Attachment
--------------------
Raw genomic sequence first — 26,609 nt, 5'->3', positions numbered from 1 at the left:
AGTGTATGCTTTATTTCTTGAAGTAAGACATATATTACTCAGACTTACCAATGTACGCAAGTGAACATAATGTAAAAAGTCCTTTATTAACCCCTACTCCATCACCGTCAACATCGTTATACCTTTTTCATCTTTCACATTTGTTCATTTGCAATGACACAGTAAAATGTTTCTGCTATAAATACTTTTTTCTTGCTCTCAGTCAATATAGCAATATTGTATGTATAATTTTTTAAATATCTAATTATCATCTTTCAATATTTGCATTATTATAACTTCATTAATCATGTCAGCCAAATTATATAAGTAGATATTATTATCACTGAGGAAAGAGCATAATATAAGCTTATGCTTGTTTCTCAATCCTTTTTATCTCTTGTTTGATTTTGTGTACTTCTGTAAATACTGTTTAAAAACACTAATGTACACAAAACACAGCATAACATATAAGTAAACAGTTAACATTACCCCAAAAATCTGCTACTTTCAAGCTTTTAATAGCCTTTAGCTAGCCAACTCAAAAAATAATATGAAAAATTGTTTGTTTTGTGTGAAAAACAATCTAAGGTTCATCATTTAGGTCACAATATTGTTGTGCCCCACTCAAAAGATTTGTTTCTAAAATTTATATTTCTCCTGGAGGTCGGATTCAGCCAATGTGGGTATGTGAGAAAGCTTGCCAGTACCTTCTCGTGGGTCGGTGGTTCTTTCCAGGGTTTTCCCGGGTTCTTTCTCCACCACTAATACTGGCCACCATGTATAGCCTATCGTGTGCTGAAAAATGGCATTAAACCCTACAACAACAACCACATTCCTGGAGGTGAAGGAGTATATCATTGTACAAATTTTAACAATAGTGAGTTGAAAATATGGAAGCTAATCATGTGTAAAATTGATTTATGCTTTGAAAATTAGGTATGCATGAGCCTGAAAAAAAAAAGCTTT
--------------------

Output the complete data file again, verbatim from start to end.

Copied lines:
Raw genomic sequence first — 26,609 nt, 5'->3', positions numbered from 1 at the left:
AGTGTATGCTTTATTTCTTGAAGTAAGACATATATTACTCAGACTTACCAATGTACGCAAGTGAACATAATGTAAAAAGTCCTTTATTAACCCCTACTCCATCACCGTCAACATCGTTATACCTTTTTCATCTTTCACATTTGTTCATTTGCAATGACACAGTAAAATGTTTCTGCTATAAATACTTTTTTCTTGCTCTCAGTCAATATAGCAATATTGTATGTATAATTTTTTAAATATCTAATTATCATCTTTCAATATTTGCATTATTATAACTTCATTAATCATGTCAGCCAAATTATATAAGTAGATATTATTATCACTGAGGAAAGAGCATAATATAAGCTTATGCTTGTTTCTCAATCCTTTTTATCTCTTGTTTGATTTTGTGTACTTCTGTAAATACTGTTTAAAAACACTAATGTACACAAAACACAGCATAACATATAAGTAAACAGTTAACATTACCCCAAAAATCTGCTACTTTCAAGCTTTTAATAGCCTTTAGCTAGCCAACTCAAAAAATAATATGAAAAATTGTTTGTTTTGTGTGAAAAACAATCTAAGGTTCATCATTTAGGTCACAATATTGTTGTGCCCCACTCAAAAGATTTGTTTCTAAAATTTATATTTCTCCTGGAGGTCGGATTCAGCCAATGTGGGTATGTGAGAAAGCTTGCCAGTACCTTCTCGTGGGTCGGTGGTTCTTTCCAGGGTTTTCCCGGGTTCTTTCTCCACCACTAATACTGGCCACCATGTATAGCCTATCGTGTGCTGAAAAATGGCATTAAACCCTACAACAACAACCACATTCCTGGAGGTGAAGGAGTATATCATTGTACAAATTTTAACAATAGTGAGTTGAAAATATGGAAGCTAATCATGTGTAAAATTGATTTATGCTTTGAAAATTAGGTATGCATGAGCCTGAAAAAAAAAAGCTTT